“I moved into a bachelor apartment at the age of 16, and nabbed the role of Anthony in a production of Sweeney Todd,” he says.  “I was hooked.”

Carroll attended the Classical Theatre Conservatory Program at George Brown Theatre School in Toronto, where he graduated in 2010.  His first big break followed immediately thereafter with a season at the Blyth Festival. 

Since then, he has traveled the country, appearing in the original Canadian cast of Once with Toronto’s Mirvish Productions (2015 Dora Award for Best Production and Best Ensemble), The Wizard of Oz with Young People’s Theatre (2016 Dora Award Winner for Outstanding Ensemble – Musical Theatre Division), La Chasse Galerie with Red One Theatre Collective (2016 Dora Award Winner for Outstanding Ensemble – Independent Theatre Division), alongside many other musicals and classical works. 

The role of Terry Fox speaks to Carroll personally.  His paternal grandfather, Kenneth Carroll, was a cancer researcher of international prominence, who received the first PhD granted from the University of Western Ontario.  Dr. Carroll also died from the disease.

As Carroll looks to the fall and the world premiere of Marathon of Hope: The Musical, he recognizes the need to start training – literally.

“I have completed three half marathons, and Terry Fox has inspired me to step up my training so I can finish a full marathon,” he says.

Terry Fox’s iconic marathon of hope ultimately covered 5,373 kilometres in 143 days – equivalent to 128 marathons.  The stage production examines and celebrates the tenacity of the human spirit as it chronicles Terry’s unprecedented journey.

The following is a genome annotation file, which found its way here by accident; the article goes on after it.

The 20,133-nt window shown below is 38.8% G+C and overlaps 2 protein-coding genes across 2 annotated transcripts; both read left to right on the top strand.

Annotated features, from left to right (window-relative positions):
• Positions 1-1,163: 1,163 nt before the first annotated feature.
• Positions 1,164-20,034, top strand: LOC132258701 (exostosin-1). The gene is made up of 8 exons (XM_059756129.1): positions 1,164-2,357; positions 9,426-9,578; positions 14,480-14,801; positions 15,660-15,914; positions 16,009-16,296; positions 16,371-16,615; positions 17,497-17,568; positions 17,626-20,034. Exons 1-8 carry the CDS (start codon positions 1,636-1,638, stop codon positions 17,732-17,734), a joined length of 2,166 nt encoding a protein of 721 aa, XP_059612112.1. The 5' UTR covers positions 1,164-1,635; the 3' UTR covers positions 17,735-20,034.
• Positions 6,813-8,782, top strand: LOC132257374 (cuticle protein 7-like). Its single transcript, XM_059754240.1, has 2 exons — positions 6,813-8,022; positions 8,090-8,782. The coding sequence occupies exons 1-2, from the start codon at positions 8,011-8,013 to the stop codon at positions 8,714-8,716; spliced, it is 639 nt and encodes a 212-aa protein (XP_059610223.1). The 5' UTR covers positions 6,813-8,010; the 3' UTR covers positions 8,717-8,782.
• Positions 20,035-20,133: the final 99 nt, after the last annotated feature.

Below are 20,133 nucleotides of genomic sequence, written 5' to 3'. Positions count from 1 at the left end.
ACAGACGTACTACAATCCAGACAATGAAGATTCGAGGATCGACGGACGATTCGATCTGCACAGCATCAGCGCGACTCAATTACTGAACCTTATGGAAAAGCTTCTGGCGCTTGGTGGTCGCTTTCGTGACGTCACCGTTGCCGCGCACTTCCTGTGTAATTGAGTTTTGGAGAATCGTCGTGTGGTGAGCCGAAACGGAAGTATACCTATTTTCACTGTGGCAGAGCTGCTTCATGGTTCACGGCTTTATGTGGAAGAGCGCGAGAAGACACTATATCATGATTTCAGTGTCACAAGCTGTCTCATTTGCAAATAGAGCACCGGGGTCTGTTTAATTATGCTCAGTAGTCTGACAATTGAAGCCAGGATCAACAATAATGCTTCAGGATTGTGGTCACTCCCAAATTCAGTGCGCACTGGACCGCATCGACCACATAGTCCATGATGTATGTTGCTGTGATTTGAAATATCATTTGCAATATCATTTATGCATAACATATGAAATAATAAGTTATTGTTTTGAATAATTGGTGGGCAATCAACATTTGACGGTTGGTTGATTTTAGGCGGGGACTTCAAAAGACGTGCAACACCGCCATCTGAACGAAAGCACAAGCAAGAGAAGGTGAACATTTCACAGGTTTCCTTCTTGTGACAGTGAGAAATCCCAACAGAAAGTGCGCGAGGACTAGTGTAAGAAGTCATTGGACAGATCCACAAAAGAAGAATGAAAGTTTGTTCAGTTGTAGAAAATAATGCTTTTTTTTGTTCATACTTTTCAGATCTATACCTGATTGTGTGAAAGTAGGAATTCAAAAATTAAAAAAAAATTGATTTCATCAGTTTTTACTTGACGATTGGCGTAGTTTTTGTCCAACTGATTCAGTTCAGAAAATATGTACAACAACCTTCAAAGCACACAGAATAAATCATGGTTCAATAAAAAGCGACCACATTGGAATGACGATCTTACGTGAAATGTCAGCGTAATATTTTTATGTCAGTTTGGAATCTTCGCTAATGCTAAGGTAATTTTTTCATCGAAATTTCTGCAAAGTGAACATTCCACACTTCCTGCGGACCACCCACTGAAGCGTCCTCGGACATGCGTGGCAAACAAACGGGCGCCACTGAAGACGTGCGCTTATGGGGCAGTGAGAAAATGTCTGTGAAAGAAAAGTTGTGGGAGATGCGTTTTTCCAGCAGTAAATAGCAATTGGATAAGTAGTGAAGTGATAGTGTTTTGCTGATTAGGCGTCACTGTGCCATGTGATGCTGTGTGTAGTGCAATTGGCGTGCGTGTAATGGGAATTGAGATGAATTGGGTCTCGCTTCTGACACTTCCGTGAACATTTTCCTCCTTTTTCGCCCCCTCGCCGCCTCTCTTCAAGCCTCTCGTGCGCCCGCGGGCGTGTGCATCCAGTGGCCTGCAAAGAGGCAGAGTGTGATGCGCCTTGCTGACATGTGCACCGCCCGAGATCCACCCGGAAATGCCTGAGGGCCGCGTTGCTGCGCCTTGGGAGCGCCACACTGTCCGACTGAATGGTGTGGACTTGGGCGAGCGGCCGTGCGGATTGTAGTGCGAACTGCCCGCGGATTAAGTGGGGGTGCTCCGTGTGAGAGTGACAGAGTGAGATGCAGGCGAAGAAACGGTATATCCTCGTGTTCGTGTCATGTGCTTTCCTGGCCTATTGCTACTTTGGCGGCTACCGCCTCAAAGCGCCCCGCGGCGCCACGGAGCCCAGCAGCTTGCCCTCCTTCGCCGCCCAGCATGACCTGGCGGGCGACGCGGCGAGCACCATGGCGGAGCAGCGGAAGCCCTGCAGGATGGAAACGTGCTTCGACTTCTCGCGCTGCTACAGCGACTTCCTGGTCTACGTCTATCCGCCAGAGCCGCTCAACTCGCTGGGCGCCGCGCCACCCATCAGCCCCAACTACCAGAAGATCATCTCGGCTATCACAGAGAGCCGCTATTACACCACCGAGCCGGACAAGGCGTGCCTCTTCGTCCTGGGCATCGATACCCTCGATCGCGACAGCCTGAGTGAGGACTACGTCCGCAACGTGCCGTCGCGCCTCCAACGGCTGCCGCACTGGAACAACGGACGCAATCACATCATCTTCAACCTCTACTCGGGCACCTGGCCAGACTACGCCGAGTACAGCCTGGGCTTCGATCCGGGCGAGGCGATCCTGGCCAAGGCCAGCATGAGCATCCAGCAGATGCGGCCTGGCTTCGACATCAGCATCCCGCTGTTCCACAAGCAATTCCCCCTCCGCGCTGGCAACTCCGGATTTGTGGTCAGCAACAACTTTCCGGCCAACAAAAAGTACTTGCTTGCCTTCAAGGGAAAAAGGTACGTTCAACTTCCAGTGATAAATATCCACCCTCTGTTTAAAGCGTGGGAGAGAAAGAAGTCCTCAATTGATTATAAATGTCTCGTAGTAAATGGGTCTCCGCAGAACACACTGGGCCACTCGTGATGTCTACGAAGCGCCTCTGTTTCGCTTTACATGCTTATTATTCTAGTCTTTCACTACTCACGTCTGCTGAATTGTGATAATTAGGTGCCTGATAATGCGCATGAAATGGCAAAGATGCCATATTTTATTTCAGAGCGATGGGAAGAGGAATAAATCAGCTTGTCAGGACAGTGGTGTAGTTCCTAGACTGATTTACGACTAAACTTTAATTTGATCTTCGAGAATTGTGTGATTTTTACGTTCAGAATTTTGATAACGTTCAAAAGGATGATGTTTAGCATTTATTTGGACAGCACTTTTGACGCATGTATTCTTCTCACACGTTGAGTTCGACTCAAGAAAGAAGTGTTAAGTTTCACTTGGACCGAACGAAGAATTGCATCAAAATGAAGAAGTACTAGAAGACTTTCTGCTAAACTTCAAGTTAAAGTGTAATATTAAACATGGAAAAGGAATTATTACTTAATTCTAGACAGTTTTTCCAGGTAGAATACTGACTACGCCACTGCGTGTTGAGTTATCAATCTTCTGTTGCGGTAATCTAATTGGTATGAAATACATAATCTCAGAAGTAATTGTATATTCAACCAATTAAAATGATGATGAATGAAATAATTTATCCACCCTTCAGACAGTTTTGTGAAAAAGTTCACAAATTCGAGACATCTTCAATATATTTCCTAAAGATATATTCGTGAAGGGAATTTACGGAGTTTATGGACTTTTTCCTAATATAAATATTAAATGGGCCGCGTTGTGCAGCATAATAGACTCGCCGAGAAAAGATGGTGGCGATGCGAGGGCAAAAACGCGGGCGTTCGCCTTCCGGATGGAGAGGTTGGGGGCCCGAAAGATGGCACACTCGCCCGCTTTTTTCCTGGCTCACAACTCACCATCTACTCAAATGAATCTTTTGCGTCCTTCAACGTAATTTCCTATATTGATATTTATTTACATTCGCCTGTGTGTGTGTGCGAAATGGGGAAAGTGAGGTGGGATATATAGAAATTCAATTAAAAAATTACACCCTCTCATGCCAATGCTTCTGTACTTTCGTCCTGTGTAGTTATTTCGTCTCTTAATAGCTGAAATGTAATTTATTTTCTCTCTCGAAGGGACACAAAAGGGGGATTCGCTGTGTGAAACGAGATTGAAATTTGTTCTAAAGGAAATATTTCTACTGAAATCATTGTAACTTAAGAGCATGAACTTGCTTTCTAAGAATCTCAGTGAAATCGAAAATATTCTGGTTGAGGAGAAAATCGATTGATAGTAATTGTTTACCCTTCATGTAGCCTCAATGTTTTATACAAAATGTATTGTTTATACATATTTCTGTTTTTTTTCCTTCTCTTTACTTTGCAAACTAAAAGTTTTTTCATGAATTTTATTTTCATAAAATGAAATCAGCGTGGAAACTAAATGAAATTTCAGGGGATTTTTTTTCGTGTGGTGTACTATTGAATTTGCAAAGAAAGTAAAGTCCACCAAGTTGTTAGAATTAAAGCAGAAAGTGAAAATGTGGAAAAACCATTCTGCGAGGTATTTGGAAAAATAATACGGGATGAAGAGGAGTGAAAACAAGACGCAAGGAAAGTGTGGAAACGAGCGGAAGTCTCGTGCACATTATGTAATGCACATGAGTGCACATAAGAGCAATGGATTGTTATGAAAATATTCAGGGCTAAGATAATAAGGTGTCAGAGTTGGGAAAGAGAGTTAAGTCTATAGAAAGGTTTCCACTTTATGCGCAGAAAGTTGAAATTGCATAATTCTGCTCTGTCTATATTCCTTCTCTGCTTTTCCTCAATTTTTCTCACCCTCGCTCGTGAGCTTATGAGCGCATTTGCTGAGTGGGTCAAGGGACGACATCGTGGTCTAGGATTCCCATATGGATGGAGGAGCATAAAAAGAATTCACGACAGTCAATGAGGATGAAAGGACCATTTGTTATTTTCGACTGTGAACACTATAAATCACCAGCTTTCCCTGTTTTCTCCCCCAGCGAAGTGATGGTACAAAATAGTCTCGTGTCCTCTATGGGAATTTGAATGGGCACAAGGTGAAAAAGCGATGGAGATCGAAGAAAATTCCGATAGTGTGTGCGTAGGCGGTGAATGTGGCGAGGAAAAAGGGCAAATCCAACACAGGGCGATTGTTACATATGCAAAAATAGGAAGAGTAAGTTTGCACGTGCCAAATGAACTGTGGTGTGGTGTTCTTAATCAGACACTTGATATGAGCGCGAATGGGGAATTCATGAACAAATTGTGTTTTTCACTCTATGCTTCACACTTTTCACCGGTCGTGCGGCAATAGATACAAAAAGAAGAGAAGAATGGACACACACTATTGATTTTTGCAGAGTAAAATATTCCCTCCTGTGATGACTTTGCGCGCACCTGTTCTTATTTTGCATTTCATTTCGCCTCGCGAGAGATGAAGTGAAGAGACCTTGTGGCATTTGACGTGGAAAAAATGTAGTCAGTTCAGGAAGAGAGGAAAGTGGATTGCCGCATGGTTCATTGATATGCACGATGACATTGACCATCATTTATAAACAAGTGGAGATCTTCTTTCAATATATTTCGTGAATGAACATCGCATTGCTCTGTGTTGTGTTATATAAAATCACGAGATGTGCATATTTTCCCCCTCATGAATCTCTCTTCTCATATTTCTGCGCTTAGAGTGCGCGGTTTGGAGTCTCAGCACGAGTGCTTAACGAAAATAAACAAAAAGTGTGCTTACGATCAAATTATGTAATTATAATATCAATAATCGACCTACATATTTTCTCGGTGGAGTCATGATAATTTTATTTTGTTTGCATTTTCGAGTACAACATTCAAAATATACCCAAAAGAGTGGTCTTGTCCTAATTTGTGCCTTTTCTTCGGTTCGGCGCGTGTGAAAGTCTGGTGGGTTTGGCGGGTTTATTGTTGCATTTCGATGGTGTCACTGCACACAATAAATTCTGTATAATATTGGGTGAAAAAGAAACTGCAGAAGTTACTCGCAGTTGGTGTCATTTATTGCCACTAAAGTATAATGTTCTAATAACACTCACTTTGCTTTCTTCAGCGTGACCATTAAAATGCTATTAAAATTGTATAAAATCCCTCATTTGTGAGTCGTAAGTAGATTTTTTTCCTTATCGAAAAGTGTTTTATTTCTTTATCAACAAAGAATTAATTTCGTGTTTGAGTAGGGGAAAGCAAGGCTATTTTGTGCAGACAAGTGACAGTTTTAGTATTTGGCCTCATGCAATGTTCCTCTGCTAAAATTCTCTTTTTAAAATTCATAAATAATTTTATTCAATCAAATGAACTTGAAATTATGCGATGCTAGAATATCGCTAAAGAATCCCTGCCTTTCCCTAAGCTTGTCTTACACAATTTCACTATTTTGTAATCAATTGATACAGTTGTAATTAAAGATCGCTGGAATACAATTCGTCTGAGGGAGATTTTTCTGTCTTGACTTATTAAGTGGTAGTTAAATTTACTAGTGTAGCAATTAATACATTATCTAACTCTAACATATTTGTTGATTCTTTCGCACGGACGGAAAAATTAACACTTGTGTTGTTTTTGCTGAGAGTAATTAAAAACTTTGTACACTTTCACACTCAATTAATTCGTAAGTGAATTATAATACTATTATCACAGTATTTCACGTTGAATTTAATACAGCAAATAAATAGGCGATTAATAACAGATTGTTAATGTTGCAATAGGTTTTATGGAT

“What Terry did for cancer awareness is forever tied to our national identity,” says Carroll.  “I am deeply honoured to be making my Drayton Entertainment debut in this exciting new musical.”

Marathon of Hope: The Musical is on stage at St. Jacobs Country Playhouse from October 5 to October 30. Developed in consultation with the Fox family, this new Canadian musical is being created by award-winning composer and lyricist John Connolly and acclaimed playwright Peter Colley, who wrote the book. Marathon of Hope: The Musical will be directed by Drayton Entertainment’s Artistic Director Alex Mustakas, with choreography by David Connolly and music direction by Michael Mulrooney

Regular performance tickets are $44 for adults; $26 for youth under 20 years of age. Tickets for preview performances scheduled before the official opening and groups of 20 or more are $36. HST is applicable to all ticket prices. Tickets may be purchased online at www.draytonentertainment.com or toll free at 1-855-drayton (372-9866).

Written by Trina Stewart

Trina Stewart is the editor-in-chief at Life's a Blog. Swinging single on the branch of life. She loves concert photography, hanging out with her single and married besties, and cooking. Stay tuned!